Whatever the route the Pragmatist discovers a new tool: a tool labelled “Heuristics”.  A heuristic is a “rule of thumb” – an empirically derived good-enough-for-now guideline. Heuristics include some uncertainty, some ambiguity and some risk. Just enough uncertainty and ambiguity to build a flexible conceptual framework that is strong enough, resilient enough and modifiable enough to facilitate learning and improvement. And with it a pinch of risk to spice the sauce – because we all like a bit of risk.

The Improvement Scientist is a Pragmatist and a Practitioner of Heuristics – both of which can be learned.

Iconoclasts and Iconoblasts

The human body is an amazing self-repairing system. It does this by being able to detect damage and to repair just the damaged part while still continuing to function. One visible example of this is how it repairs a broken bone. The skeleton is the hard, jointed framework that protects and supports the soft bits. Some of the soft bits, the muscles, both stablise and move this framework of bones. Together they form the musculoskeletal system that gives us the power to move ourselves.  So when, by accident, we break a bone how do we repair the damage?  The secret is in the microscopic structure of the bone. Bone is not like concrete, solid and inert, it is a living tissue. Two of the microsopic cells that live in the bone are the osteoclasts and the osteoblasts (osteo- is Greek for “bone”; -clast is Greek for “break” and -blast is Greek for “germ” in the sense of something that grows).  Osteoclasts dissolve the old bone and osteoblasts deposit new bone – so when they work together they can create bone, remodel bone, and repair bone. It is humbling when we consider that millions of microscopic cells are able to coordinate this continuous, dynamic, adaptive, reparative behaviour with no central command-and-control system, no decision makers, no designers, no blue-prints, no project managers. How is this biological miracle achieved? We are not sure – but we know that there must be a process.

Organisations are systems that face a similar challenge. They have relatively rigid operational and cultural structures of roles, responsibilities, lines of accountability, rules, regulations, values, beliefs, attitudes and behaviours.  These formal and informal structures are the conceptual “bones” of the organisation – the structure that enables the organisation to function.  Organisations also need to grow and to develop – which means that their virtual bones need to be remodelled continuously. Occasionally organisations have accidents – and their bones break – and sometimes the breaks are deliberate: it is called “re-structuring”.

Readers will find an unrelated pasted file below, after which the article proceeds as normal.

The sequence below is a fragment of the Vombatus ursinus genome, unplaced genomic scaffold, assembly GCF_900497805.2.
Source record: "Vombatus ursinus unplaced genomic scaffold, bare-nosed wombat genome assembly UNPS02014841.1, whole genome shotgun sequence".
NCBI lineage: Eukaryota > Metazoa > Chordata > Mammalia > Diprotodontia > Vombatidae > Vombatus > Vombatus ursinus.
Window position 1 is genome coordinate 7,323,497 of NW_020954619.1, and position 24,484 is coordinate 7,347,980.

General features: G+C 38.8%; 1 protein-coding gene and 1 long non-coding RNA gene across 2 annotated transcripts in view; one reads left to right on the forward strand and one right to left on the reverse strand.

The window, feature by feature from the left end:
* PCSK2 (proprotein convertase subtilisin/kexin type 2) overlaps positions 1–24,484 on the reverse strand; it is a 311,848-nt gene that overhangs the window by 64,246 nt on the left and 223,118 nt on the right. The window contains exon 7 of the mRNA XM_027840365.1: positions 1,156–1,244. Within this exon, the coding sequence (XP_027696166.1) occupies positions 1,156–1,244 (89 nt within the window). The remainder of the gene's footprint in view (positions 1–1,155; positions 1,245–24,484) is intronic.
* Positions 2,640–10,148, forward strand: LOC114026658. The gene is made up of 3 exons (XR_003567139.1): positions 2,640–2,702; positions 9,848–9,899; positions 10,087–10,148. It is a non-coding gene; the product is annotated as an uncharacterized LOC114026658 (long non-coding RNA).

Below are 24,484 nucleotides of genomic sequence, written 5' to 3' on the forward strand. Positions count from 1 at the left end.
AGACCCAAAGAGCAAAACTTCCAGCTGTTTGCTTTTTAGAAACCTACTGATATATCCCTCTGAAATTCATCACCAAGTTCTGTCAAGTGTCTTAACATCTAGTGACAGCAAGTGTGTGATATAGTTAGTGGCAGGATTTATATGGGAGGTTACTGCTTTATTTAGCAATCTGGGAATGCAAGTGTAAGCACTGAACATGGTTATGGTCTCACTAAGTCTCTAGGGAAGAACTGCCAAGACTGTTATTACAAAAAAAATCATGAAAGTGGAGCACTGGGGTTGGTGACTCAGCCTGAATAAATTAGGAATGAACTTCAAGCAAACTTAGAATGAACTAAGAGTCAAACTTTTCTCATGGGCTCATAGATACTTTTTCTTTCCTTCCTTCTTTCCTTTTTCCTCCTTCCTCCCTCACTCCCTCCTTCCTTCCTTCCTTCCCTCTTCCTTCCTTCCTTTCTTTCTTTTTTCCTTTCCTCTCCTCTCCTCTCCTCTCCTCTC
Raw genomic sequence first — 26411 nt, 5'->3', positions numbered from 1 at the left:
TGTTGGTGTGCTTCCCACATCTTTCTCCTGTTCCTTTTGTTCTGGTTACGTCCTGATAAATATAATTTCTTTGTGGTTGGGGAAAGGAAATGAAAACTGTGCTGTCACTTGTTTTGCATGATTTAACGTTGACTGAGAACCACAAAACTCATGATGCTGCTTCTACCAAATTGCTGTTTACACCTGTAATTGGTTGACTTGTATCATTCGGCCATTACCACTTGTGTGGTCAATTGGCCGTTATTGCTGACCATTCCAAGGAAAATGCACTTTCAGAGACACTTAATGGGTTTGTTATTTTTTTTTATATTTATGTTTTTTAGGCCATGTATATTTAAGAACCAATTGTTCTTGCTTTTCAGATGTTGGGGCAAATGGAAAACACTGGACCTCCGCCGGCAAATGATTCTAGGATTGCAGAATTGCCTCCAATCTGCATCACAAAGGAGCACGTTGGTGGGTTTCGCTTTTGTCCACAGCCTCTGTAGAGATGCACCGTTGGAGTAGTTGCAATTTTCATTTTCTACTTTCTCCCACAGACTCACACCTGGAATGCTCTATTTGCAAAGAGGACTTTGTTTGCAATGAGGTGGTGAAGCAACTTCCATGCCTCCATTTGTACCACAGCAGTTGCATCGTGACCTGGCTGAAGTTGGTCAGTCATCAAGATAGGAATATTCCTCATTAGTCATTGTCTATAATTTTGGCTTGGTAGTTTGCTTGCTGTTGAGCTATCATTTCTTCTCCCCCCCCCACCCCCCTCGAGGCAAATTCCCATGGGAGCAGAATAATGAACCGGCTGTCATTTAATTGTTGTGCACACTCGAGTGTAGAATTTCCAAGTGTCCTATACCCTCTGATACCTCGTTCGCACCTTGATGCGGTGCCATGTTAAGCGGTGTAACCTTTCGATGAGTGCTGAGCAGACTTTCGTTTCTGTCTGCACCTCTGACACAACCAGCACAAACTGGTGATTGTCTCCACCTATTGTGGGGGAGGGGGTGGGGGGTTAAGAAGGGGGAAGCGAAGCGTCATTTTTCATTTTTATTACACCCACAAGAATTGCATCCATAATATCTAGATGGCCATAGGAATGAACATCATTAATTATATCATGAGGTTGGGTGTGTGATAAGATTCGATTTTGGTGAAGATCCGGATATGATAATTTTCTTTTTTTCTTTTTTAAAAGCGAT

There are people within organisations that have the same role as the osteoblast in the body. These people are called iconoclasts and what they do is dissolve dogma. They break up the rigid rules and regulations that create the corporate equivalent of concrete – but they are selective. Iconoclasts are sensitive to stress and to strain and they only dissolve the cultural concrete where it is getting in the way of improvement. That is where dogma is blocking innovation.  Iconoclasts question the status quo, and at the same time explain how it is causing a problem, offer alternatives, and predict the benefits of the innovation. Iconoclasts are not skeptics or cynics – they prepare the ground for change – they are facilitators.

There is a second group people who we could call the iconoblasts. They are the ones who create the new rules, the new designs, the new recipes, the new processes, the new operating standards – and they work alongside the iconoclasts to ensure the structure remains strong and stable as it evolves. The iconoblasts are called Improvement Scientists.

Improvement Scientists are like builders – they use the raw materials of ideas, experience, knowledge, understanding, creativity and enthusiasm and assemble them into new organisational structures.  In doing so they fully accept that one day these structures will in turn be dismantled and rebuilt. That is the way of improvement.  The dogma is relative and temporary rather than absolute and permanent. And the faster the structures can be disassembled and reassembled the more agile the organisation becomes and the more able it is to survive change.

So how are the iconoclasts and iconoblasts coordinated? Can they also work effectively and efficiently without a command-and-control system? If millions if microscopic cells in our bones can achieve it then maybe the individuals within organisations can do it too. We just need to understand what makes an iconoclast and an iconoblast and effective partnership and an essential part of an organisation.